Medicare Advantage Funds Targeted for Other Programs
Democrats this year are making "concerted efforts" to cut Medicare Advantage payment rates "as a way to finance other spending priorities," such as fixing a scheduled 10% reduction in Medicare physician payments, CQ HealthBeat reports (Carey, CQ HealthBeat, 3/6).
House Energy and Commerce Health Subcommittee Chair Frank Pallone (D-N.J.) on Tuesday said he supports eliminating overpayments to Medicare Advantage plans to prevent the physician payment reduction scheduled to take effect next year (Johnson, CongressDaily, 3/7).
House Ways and Means Health Subcommittee Chair Pete Stark (D-Calif.) cited data from a Medicare Payment Advisory Commission report that indicated payment rates to Medicare Advantage plans average 112% of fee-for-service payment rates (CQ HealthBeat, 3/6).
Stark and Pallone both have said they want to find a permanent solution for the Medicare physician payment system.
MedPAC Chair Glenn Hackbarth on Tuesday told the House Ways and Means Health Subcommittee that a permanent solution to the physician payment system could be funded in part by reimbursing Medicare Advantage plans at the same rate as traditional fee-for-service plans and by stopping inflation updates in payments to Medicare providers.
MedPAC also has recommended that the federal government develop payment incentives for physicians who provide quality care and eliminate overpayments of certain services.
Hackbarth said overpayments could be addressed by CMS at a regulatory level while other proposals, such as linking reimbursements with quality care measures, would require congressional action.
Stark also suggested that revenue generated by Medicare Advantage payment cuts could be used to expand SCHIP (CongressDaily, 3/7).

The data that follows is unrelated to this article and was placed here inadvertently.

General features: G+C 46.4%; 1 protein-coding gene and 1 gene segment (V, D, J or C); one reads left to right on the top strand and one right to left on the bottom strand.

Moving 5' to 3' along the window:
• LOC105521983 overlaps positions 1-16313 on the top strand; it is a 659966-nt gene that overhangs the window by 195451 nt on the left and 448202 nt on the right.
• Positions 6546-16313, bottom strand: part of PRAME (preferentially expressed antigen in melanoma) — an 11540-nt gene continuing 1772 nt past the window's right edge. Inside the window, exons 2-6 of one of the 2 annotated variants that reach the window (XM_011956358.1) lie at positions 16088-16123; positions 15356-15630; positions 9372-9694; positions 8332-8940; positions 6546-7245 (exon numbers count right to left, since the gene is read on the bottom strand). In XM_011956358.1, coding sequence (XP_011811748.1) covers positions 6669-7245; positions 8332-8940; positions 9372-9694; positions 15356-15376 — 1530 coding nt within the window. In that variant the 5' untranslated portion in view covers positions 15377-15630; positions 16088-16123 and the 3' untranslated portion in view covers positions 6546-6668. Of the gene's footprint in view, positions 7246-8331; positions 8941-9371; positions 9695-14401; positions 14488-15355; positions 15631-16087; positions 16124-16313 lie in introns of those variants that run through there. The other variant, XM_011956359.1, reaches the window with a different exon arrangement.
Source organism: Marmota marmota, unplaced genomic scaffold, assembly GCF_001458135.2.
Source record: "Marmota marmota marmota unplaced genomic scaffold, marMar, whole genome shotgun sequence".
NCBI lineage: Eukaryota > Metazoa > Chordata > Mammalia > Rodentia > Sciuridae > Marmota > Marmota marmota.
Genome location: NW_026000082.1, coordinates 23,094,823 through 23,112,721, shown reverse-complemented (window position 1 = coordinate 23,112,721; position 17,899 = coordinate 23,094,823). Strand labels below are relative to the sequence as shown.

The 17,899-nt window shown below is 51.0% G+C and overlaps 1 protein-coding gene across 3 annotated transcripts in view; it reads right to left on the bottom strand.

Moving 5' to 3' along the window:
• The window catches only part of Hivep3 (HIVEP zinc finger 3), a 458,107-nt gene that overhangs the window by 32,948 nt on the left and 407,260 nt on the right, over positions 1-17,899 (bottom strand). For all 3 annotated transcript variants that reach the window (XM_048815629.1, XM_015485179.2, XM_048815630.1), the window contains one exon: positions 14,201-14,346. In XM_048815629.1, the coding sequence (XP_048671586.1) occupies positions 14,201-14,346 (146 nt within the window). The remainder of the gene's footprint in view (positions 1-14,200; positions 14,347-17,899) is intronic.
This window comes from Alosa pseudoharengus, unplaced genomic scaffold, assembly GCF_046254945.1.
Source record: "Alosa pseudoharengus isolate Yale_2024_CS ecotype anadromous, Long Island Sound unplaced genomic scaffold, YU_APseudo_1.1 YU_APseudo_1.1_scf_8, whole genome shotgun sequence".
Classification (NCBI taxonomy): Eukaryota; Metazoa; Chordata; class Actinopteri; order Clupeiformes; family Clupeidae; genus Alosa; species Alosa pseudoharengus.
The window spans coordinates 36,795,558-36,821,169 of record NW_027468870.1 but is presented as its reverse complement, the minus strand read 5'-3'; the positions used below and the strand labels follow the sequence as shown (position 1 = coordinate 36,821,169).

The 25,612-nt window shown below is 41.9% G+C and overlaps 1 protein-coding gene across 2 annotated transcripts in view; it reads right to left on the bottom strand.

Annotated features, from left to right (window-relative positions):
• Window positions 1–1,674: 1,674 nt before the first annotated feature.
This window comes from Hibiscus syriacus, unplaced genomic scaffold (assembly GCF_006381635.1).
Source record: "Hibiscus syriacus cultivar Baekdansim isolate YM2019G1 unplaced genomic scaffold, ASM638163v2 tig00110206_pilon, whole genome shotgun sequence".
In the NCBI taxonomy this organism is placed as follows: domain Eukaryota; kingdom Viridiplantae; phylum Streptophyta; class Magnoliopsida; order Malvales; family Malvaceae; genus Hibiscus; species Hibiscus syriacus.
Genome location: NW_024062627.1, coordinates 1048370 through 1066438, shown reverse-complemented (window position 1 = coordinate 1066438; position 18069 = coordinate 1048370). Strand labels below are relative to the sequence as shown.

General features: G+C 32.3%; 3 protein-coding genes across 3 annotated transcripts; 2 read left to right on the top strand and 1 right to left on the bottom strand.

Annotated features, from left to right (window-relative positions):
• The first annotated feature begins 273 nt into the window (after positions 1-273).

Separately, Senate Finance Committee Chair Max Baucus (D-Mont.) on Tuesday said Medicare Advantage cuts could help fund an expansion of SCHIP (CQ HealthBeat, 3/6).
According to CongressDaily, eliminating overpayments to Medicare Advantage plans would generate $60 billion over 10 years, nearly enough to expand SCHIP coverage to all eligible children -- which is estimated to cost $50 billion over five years -- but not enough to also address physician payments (CongressDaily, 3/7).
Rep. Jim McCrery (R-La.) on Tuesday in a letter to House colleagues wrote that cutting Medicare Advantage payments could affect low-income and minority beneficiaries. He said that Congress has "made that mistake before," noting that when lawmakers reduced Medicare Advantage plan payments in 1997, many plans dropped out of the program and more than two million beneficiaries lost access and benefits (CQ HealthBeat, 3/6).This is part of the California Healthline Daily Edition, a summary of health policy coverage from major news organizations. Sign up for an email subscription.